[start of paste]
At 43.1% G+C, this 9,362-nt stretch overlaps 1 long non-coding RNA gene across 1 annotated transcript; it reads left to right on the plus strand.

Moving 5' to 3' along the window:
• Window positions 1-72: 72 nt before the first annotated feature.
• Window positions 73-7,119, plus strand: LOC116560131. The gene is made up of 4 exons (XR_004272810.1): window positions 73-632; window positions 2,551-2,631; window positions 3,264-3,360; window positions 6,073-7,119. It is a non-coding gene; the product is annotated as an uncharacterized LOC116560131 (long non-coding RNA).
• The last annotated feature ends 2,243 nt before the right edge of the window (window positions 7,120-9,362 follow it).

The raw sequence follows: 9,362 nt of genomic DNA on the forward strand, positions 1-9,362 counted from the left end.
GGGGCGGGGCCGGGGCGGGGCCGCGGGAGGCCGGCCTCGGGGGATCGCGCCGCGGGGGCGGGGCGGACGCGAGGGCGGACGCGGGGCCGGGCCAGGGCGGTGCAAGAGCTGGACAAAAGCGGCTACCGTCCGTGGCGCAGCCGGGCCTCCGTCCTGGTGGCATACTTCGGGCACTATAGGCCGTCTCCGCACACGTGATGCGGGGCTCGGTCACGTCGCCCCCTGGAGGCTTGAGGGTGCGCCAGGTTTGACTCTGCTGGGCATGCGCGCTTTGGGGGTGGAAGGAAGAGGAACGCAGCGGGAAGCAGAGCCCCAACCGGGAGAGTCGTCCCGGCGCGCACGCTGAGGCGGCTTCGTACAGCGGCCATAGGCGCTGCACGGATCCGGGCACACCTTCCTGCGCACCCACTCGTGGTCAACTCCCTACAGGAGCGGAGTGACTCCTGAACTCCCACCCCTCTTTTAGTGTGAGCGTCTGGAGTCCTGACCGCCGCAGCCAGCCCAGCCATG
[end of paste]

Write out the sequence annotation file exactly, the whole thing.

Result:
At 43.1% G+C, this 9,362-nt stretch overlaps 1 long non-coding RNA gene across 1 annotated transcript; it reads left to right on the plus strand.

Moving 5' to 3' along the window:
• Window positions 1-72: 72 nt before the first annotated feature.
• Window positions 73-7,119, plus strand: LOC116560131. The gene is made up of 4 exons (XR_004272810.1): window positions 73-632; window positions 2,551-2,631; window positions 3,264-3,360; window positions 6,073-7,119. It is a non-coding gene; the product is annotated as an uncharacterized LOC116560131 (long non-coding RNA).
• The last annotated feature ends 2,243 nt before the right edge of the window (window positions 7,120-9,362 follow it).

The raw sequence follows: 9,362 nt of genomic DNA on the forward strand, positions 1-9,362 counted from the left end.
GGGGCGGGGCCGGGGCGGGGCCGCGGGAGGCCGGCCTCGGGGGATCGCGCCGCGGGGGCGGGGCGGACGCGAGGGCGGACGCGGGGCCGGGCCAGGGCGGTGCAAGAGCTGGACAAAAGCGGCTACCGTCCGTGGCGCAGCCGGGCCTCCGTCCTGGTGGCATACTTCGGGCACTATAGGCCGTCTCCGCACACGTGATGCGGGGCTCGGTCACGTCGCCCCCTGGAGGCTTGAGGGTGCGCCAGGTTTGACTCTGCTGGGCATGCGCGCTTTGGGGGTGGAAGGAAGAGGAACGCAGCGGGAAGCAGAGCCCCAACCGGGAGAGTCGTCCCGGCGCGCACGCTGAGGCGGCTTCGTACAGCGGCCATAGGCGCTGCACGGATCCGGGCACACCTTCCTGCGCACCCACTCGTGGTCAACTCCCTACAGGAGCGGAGTGACTCCTGAACTCCCACCCCTCTTTTAGTGTGAGCGTCTGGAGTCCTGACCGCCGCAGCCAGCCCAGCCATG